Interaction with land began to slowly weaken the system, though the inner core remained largely intact. The cyclone emerged over water a few hours later and traversed the channel between Cuba and Haiti that day. It remained a category 4 with 140 mph winds when it made landfall near the eastern tip of Cuba at 8:00 pm EDT that evening. The cyclone stalled its northward motion slightly over land and weakened more substantially, becoming a category 3 storm early on October 5. By that time, it had again emerged over water and was entering the Bahamas. An amplifying ridge to the cyclone's east caused a northwest turn later that day. Meanwhile, Matthew began to recover from its land interactions that evening, with the pressure dropping and winds increasing as the eye passed through the Bahamas. Later on October 6, Matthew peaked as a category 4 once again. Rain bands had begun to affect Florida's east coast at this point and the cyclone continued to move closer to land, turning toward the north as it did so. Overnight, the center moved roughly parallel to the central and northern Florida coastline, with the outer eyewall bringing strong winds and heavy rains to the coastline from about 30 miles offshore.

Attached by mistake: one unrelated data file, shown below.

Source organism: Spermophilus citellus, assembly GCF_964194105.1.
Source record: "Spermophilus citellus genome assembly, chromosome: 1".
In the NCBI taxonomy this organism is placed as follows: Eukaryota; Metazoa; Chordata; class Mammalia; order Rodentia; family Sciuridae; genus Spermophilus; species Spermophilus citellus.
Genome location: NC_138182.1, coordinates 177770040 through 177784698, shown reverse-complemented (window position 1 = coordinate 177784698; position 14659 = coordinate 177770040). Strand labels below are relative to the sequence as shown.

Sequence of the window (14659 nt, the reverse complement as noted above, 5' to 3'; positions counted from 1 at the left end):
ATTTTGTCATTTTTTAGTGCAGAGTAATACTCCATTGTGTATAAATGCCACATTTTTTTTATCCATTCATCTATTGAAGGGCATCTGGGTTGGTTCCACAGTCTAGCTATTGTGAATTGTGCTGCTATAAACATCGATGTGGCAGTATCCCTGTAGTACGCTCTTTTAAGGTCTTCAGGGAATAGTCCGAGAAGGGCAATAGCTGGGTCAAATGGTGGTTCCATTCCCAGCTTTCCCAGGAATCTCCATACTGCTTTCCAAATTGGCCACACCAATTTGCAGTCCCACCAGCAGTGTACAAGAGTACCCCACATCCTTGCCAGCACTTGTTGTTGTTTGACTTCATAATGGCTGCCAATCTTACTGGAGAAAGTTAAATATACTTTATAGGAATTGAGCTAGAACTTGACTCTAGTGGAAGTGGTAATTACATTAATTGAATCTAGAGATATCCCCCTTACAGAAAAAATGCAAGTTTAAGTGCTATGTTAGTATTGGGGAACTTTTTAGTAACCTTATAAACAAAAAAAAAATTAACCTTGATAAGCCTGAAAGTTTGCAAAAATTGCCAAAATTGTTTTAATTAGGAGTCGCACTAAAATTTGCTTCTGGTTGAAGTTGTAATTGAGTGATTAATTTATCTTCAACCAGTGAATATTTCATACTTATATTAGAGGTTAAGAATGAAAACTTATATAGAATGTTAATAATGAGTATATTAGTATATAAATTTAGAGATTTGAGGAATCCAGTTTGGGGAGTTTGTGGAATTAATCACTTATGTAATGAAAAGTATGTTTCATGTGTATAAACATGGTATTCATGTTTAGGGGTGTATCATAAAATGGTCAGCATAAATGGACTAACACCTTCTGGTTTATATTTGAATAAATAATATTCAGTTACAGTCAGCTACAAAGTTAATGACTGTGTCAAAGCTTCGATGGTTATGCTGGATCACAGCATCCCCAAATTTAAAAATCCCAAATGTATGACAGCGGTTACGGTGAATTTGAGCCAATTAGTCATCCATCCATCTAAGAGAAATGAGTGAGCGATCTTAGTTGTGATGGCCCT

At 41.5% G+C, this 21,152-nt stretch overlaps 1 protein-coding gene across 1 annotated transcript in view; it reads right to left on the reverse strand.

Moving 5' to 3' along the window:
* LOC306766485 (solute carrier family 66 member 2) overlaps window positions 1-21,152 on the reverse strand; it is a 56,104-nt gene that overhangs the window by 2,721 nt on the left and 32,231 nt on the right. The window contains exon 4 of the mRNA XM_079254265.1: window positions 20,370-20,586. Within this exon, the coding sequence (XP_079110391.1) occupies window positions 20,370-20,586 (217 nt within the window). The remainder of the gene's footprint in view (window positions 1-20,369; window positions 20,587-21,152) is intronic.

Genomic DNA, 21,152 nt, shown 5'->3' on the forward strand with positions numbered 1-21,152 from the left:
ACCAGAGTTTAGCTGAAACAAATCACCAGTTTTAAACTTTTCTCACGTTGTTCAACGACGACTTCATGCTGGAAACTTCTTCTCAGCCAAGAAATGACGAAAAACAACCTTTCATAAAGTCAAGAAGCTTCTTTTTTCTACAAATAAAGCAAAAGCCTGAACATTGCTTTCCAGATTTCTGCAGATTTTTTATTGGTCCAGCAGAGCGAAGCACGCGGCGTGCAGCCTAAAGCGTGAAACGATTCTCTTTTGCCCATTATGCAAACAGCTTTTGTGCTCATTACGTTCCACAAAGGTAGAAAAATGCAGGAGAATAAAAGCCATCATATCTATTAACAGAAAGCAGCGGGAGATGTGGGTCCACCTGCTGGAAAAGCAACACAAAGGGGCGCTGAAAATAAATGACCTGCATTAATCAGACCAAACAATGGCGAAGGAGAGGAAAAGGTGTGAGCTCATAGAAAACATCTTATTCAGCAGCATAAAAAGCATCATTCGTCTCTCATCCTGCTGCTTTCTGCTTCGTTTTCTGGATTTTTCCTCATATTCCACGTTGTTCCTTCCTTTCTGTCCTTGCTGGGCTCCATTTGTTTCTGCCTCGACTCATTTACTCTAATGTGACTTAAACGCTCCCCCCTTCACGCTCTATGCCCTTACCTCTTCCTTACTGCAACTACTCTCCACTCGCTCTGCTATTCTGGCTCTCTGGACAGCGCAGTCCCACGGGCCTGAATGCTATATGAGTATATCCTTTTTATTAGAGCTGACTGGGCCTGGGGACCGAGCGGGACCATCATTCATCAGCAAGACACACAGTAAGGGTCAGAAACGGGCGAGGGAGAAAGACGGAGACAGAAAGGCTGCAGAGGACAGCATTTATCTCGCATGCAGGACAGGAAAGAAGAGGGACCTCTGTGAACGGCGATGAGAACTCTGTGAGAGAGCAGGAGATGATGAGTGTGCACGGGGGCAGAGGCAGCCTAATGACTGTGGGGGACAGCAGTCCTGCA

Land interaction and increasing shear also started to weaken the storm as it moved northward. By the time it passed the coast of Georgia very early on October 8, the winds had diminished to category 2 strength. Matthew continued its turn and began to move northeast parallel to the U.S. coastline before finally crossing the shore late that morning as a category 1 hurricane in central South Carolina. Though the maximum winds had decreased by this point, very high levels of moisture in the atmosphere contributed to a huge rainfall event for the Carolina coasts, with over 10 inches of rain falling over a large swath of the region. In addition, the cyclone produced a large storm surge that inundated some low-lying areas. However, by this point, the hurricane was quickly acquiring extratropical characteristics, and transition was completed early on October 9. Though the system was moving eastward away from the coast, rains continued in the Outer Banks of North Carolina through the day before tapering off. The extratropical system was absorbed by a front the next day.

Hurricane Matthew was the first category 5 hurricane in the Atlantic in 9 years. The storm killed over 1000 people, a majority of whom lived in Haiti, making it the deadliest cyclone in the Atlantic since 2005. It also caused over five billion dollars in damages and was the costliest Atlantic hurricane since Hurricane Sandy of 2012. The above image shows the cyclone at peak intensity in the Caribbean Sea.

Matthew formed and strengthened unusually far south in the Caribbean before turning sharply northward and impacting the Greater Antilles, the Bahamas, and the U.S. east coast.

No comments: